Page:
WASHINGTON — The U.S. House passed another round of spending Thursday to fend off economic calamity as the new coronavirus continues to create commercial chaos.
With a price tag of $484 billion, the newest deal cut between the Trump administration and Capitol Hill Republicans and Democrats will temporarily replenish about $320 billion into a forgivable loan fund earmarked for small businesses, and another $60 billion for the Economic Injury Disaster Loan program, which is a grant set up to serve as a company's life support while it awaits a larger small-business loan. Additionally, Congress appropriated $75 billion to support hospitals and $25 billion for additional coronavirus testing.
The bill passed almost unanimously in the House, with only a handful of nay votes. All Texans in attendance voted for the bill. Republican U.S. Reps. Brian Babin of Woodville, John Carter of Round Rock, Kenny Marchant of Coppell and Ron Wright of Arlington, along with Democratic U.S. Reps. Eddie Bernice Johnson of Dallas and Marc Veasey of Fort Worth, did not vote.
This spending comes less than a month after a much larger, $2.2 trillion bill known as the CARES Act thrust the federal government into the role of providing life support for institutions bearing the brunt of COVID-19 and the social distancing rules implemented around the country that have shocked the economy.
The hope is that this new round will mitigate disparities in allocating small-businesses loans, a sore point in the business community. The initial $350 billion designated in the CARES Act for this pot of money was depleted in less than two weeks after overwhelming demand from businesses.
In order to cut down on the growth of federal bureaucracy, the Trump administration created a process in which banks serve as a middle man between the government money and the small-business owner. Banks, however, emerged as a bottleneck point where money was not always doled out based on immediate need. This time around, Congress earmarked $60 billion to be directed to institutions that serve small-business owners who may not have access to banking resources.
Members voted in groups determined by alphabetical order, with an aim that no more than eight members were on the U.S. House floor at a time. The CARES Act similarly passed late last month with unique voting procedures to avoid the spread of COVID-19 within the chamber.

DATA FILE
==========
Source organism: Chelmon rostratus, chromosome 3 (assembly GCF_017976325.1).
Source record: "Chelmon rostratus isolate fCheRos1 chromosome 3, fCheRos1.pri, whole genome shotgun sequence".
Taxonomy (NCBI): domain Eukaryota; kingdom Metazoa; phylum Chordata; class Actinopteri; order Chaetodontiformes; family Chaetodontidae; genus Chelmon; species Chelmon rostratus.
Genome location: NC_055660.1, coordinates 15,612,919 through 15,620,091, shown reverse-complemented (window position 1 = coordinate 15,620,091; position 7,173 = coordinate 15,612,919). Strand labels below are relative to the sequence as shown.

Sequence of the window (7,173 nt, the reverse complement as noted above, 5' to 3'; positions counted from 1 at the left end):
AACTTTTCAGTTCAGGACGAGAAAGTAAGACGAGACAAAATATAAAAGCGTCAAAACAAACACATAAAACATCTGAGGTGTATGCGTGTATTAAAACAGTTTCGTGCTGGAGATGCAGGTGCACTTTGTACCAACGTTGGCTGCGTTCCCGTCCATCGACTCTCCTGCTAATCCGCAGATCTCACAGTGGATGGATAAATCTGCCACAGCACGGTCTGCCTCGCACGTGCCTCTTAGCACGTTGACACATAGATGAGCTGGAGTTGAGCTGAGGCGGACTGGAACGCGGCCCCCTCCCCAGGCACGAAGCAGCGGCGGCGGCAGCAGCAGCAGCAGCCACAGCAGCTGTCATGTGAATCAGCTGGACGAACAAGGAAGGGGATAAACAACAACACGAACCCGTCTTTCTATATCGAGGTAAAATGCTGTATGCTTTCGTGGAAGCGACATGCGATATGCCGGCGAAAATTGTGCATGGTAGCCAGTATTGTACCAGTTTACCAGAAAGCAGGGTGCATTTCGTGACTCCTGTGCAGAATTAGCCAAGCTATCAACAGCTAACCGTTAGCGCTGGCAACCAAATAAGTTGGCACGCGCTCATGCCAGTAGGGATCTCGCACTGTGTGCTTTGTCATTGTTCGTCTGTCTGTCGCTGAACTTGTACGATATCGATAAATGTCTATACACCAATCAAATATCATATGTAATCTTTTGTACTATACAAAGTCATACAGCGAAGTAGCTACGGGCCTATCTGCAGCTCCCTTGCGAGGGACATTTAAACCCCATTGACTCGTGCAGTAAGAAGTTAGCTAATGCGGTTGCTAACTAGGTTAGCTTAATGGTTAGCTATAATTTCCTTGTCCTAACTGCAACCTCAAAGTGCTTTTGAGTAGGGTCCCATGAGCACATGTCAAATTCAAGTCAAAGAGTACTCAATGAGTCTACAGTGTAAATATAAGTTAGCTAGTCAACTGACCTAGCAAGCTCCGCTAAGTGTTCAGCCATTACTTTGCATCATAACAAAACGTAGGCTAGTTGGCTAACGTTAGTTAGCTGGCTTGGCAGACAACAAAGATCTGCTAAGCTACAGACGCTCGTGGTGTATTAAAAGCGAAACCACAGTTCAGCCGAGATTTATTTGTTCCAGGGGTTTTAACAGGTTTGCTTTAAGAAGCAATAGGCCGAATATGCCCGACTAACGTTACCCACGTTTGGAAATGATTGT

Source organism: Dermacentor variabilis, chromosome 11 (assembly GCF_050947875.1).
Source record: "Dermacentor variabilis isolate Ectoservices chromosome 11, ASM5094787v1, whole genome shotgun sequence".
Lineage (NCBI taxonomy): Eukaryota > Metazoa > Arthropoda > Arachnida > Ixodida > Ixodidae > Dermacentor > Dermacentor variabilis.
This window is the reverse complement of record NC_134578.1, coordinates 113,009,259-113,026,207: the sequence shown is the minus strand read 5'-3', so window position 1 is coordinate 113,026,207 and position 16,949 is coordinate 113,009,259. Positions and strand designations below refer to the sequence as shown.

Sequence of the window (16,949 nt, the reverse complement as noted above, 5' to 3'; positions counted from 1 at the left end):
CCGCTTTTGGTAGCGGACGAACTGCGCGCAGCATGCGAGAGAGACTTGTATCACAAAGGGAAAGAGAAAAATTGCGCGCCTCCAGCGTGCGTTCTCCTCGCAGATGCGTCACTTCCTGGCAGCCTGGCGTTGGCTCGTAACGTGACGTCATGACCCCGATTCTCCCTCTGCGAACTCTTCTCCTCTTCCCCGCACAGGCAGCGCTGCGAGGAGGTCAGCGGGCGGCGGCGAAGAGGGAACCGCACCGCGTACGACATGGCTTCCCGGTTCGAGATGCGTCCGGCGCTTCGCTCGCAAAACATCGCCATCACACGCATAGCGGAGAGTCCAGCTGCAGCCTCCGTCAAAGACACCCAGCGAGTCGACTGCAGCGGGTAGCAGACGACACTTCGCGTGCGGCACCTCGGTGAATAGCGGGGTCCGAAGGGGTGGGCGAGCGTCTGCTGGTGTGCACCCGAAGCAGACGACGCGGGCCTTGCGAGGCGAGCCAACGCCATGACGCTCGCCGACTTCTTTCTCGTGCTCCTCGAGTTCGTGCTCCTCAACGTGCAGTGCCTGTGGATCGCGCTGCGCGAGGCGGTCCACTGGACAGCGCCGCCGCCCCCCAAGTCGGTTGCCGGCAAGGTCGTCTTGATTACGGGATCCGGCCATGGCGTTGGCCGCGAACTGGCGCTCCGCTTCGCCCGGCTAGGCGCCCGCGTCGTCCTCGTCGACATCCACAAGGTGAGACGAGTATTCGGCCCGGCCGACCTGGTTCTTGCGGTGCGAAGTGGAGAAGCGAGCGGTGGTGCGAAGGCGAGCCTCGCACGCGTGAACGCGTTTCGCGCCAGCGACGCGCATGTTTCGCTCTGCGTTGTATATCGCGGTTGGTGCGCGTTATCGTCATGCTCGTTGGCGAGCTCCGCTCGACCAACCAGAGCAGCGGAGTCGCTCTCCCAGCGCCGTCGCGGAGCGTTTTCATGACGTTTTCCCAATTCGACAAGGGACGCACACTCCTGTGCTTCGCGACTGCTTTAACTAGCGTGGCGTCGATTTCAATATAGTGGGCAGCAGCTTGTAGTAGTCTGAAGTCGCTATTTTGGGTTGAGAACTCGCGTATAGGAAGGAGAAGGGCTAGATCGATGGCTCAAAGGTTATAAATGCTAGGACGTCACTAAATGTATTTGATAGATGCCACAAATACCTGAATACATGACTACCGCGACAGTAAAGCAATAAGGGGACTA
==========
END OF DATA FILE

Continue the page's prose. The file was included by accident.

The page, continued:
"It's important, I think, that people see us back at work," said U.S. Rep. Michael Burgess, R-Lewisville. "It’s been ... very uncomfortable to be not on the job when so many people are sacrificing and putting themselves out there on the front lines, and we've kind of been holding ourselves back. I don't think that's a good look for the United States Congress."
The Senate passed the bill via voice vote Tuesday. President Donald Trump is expected to promptly sign the bill into law.
U.S. Rep. Kevin Brady, R-The Woodlands, weighed in as the ranking member of the House's tax-writing committee with a full endorsement.
“This bill replenishes crucial help for Main Street businesses and local health care providers while devoting more resources to producing more tests and distributing them more quickly," Brady said. "Those are our immediate, urgent priorities. It’s now time to work with President Trump on a plan forward: one that crushes the virus and creates a path toward prosperity for our workers and local businesses.”
U.S. Rep. Colin Allred, D-Dallas, also released a statement.
“This bill is a good step, and we have much more work to do, including providing assistance to all our cities. Our economic future is directly tied to our public health response," he said. "I hope that our focus moving forward can be on developing a plan to dramatically ramp up testing, contact tracing and treatment."
Earlier in the afternoon, the House voted to create a new committee with subpoena power to oversee the federal government's response to the pandemic. That vote, however, fell along more partisan lines.
"Speaker [Nancy] Pelosi is once again trying to jam through legislation that will create a duplicative, unnecessary and politically motivated committee to oversee and track virus relief funding," said U.S. Rep. Ron Wright, R-Arlington. "After blocking small-business funding for two weeks, House Democrats decide to use taxpayer dollars for a political hack job while our nation fights a global pandemic.
"We already have committees, led by the Democrat majority, that are perfectly capable of providing comprehensive oversight. On top of that, we have seven additional oversight measures we put in place to make sure CARES Act funding, as well as other federal COVID-19 aid, is spent efficiently."
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